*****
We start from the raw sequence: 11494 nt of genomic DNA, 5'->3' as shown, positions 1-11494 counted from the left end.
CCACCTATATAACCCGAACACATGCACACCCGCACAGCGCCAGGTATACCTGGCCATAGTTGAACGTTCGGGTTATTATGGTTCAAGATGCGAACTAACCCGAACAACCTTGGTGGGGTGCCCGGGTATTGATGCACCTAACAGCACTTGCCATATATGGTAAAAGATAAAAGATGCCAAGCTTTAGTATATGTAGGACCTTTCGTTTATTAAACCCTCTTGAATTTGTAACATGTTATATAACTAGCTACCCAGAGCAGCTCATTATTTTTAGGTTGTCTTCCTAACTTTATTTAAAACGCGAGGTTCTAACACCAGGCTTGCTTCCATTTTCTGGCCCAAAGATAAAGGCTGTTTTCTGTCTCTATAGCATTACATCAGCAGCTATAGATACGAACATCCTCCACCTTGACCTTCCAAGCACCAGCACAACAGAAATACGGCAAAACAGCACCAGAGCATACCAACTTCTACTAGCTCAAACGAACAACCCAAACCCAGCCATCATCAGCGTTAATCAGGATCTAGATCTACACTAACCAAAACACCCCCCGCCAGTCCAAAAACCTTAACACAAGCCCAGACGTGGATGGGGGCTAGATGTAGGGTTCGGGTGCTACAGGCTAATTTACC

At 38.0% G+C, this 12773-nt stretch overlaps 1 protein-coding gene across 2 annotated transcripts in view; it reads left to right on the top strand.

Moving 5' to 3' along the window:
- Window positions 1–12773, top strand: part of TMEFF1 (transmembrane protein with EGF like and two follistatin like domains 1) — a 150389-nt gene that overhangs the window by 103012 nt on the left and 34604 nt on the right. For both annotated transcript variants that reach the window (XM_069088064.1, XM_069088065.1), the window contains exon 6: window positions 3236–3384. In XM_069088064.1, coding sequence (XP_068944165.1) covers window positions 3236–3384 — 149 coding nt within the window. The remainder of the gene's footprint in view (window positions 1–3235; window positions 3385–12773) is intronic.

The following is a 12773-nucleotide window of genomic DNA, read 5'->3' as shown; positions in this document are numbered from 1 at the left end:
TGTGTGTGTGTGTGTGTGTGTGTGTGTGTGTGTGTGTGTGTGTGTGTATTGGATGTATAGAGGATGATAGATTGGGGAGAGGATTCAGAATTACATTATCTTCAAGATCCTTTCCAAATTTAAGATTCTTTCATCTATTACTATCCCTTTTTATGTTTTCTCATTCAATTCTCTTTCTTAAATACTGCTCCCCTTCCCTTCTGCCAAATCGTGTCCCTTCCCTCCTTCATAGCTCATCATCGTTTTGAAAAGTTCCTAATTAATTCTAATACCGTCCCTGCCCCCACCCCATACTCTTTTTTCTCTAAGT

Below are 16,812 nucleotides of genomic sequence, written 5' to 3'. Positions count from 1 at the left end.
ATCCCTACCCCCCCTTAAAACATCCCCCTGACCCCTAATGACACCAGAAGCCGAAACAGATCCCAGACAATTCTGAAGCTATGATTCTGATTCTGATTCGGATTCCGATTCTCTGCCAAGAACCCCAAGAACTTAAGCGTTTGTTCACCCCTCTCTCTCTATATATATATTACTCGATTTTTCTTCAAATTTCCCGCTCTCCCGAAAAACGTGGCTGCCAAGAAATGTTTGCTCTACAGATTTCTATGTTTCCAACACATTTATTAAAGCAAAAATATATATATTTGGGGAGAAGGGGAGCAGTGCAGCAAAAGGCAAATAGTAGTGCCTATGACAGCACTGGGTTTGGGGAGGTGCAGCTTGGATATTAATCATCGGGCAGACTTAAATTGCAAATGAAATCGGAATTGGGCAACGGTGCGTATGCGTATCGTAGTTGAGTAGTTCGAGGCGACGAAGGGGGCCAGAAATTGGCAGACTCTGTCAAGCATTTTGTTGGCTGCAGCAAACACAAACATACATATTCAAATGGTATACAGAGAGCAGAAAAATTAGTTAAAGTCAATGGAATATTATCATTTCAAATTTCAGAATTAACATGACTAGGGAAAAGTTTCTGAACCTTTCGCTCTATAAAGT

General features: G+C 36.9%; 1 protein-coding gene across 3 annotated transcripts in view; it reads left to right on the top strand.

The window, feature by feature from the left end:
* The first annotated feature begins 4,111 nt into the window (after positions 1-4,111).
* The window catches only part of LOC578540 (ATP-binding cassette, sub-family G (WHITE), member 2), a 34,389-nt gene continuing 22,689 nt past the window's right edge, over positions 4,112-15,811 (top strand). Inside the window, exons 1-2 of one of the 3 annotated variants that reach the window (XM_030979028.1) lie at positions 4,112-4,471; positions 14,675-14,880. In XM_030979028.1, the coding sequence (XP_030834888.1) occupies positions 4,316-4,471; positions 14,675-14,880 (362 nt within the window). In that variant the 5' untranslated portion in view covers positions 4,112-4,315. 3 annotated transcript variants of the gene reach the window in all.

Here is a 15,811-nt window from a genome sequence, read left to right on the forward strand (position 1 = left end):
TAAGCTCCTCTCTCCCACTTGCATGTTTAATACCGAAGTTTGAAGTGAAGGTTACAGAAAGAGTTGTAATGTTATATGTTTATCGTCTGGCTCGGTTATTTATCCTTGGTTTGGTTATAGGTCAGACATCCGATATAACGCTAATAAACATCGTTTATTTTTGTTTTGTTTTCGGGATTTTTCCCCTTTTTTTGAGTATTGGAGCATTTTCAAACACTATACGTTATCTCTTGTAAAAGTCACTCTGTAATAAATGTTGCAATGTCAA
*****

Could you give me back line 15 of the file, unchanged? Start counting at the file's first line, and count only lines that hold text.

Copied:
TAAGCTCCTCTCTCCCACTTGCATGTTTAATACCGAAGTTTGAAGTGAAGGTTACAGAAAGAGTTGTAATGTTATATGTTTATCGTCTGGCTCGGTTATTTATCCTTGGTTTGGTTATAGGTCAGACATCCGATATAACGCTAATAAACATCGTTTATTTTTGTTTTGTTTTCGGGATTTTTCCCCTTTTTTTGAGTATTGGAGCATTTTCAAACACTATACGTTATCTCTTGTAAAAGTCACTCTGTAATAAATGTTGCAATGTCAA